Written at the end of 2016 and start of 2017, we end the chapter by considering some areas for future research in this topic. For example, how will science policy making be affected by the emerging politics of neo-nationalism or nativism (e.g. Brexit in the UK, Trump in the US to name just two mid-2010s events)? And – worryingly – could scientific globalism be under threat from the rise of xenophobic right-wing populism?
The Handbook has had some very nice reviews already, being described by Simon Marginson as ‘much the best available collection of its kind’ (praise indeed!).
The attached flyer – Handbook on the Politics of Higher Education – gives more details about the book and how to buy it with a 20% discount. You can also access details on the publisher’s website at https://www.e-elgar.com/shop/handbook-on-the-politics-of-higher-education. If you’re based at a university/HEI, do please encourage your library to get a copy either of the heavyweight hardback or the e-book.
It was perhaps only a matter of time before the rapid internationalization* of higher education in Central Asia made its ways outside the region’s borders, moving away from the current focus on internationalization within the region.
There are examples of internationalization reaching Central Asia littered all over the place. Here are just a few to illustrate the multitudinous growth: the first US branch campus to set up in Uzbekistan, the recently founded English-medium instruction International University of Humanities and Development in Turkmenistan, the recruitment of foreign faculty to work in Kazakhstani universities (a review of a new article on this is coming soon to the blog), and the introduction of Master’s degrees in Kyrgyzstan and Tajikistan as a new level of degree that would in the old system have slotted between the old five year “spetsialist” degree and PhD-equivalent Candidate of Science.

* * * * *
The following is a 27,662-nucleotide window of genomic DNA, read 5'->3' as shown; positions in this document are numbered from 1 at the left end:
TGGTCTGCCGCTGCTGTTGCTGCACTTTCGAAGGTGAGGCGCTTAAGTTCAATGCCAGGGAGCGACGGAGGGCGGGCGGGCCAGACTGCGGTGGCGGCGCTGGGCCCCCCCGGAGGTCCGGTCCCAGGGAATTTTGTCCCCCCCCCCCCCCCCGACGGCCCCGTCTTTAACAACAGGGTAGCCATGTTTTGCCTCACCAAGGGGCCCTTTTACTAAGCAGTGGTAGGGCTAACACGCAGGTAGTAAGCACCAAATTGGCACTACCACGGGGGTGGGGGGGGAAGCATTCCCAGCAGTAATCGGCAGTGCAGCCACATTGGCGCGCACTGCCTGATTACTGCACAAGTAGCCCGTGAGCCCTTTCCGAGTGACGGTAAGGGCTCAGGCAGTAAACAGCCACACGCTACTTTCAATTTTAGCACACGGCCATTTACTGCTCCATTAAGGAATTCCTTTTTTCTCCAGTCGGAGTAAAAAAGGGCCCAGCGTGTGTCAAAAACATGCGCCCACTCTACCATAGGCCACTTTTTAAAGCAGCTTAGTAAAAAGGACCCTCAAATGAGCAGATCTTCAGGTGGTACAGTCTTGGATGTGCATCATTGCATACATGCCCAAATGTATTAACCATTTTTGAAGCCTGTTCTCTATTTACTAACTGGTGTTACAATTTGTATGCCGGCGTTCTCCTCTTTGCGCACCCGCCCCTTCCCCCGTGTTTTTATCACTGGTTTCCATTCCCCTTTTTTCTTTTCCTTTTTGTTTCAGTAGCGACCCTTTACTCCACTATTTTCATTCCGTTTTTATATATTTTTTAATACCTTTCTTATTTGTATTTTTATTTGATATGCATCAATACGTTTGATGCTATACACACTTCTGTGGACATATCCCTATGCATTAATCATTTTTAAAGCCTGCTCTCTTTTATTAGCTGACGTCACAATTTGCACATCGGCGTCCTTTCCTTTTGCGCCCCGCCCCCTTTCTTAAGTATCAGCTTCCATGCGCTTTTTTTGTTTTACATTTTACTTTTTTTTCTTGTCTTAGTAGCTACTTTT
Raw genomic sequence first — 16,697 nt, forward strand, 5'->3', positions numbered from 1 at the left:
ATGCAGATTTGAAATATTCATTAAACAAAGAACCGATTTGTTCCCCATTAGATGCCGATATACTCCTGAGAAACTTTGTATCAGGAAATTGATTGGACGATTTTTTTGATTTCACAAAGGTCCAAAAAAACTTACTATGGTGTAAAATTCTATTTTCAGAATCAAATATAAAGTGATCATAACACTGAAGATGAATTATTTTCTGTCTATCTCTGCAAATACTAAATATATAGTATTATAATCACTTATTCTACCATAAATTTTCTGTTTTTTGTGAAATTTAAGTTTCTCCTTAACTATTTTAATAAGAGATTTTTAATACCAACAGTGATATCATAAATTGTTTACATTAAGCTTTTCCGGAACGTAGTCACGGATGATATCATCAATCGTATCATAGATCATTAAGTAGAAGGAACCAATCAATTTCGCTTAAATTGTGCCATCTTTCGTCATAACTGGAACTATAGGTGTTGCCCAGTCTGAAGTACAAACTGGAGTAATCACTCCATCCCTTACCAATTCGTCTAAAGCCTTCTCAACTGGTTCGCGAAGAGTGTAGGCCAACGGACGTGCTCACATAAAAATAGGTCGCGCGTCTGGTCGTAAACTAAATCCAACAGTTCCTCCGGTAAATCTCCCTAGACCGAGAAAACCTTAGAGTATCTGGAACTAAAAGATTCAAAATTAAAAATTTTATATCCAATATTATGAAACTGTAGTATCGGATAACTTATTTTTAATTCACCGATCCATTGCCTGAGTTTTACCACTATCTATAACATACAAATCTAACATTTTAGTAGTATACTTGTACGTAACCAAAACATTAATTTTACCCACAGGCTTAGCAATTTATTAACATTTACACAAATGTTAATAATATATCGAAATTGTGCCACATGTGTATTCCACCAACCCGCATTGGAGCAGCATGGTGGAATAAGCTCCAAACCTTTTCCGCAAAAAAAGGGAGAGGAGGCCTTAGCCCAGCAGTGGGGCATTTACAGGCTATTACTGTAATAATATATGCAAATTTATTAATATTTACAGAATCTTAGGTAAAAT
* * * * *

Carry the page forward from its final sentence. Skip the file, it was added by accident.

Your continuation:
Like other states and regions, the countries of Central Asia are now thoroughly exposed to the range of ideas, influences and processes flowing through higher education systems around the world.
What differentiates one state or region from another is how it decides to deal with those flows, and how much power, legitimacy and money it has available in making those decisions.
Kazakhstan has long stood out from its Central Asian neighbours in terms of the attention given to higher education. As I have argued elsewhere, the state takes higher education seriously and the extensive activity in this sector demonstrates the importance of higher education to the country.
In that context, it is unsurprising that a Kazakh university has become the first in Central Asia to establish a branch campus [ru]** outside the region.
The South Kazakhstan Pedagogical University has opened an office in Brussels, Belgium, with the aim of opening a full branch campus in the future. The university also hopes to build international partnerships, support “integration into the international education space” and “promote the image of education and science of a Kazakhstani higher education institution abroad”.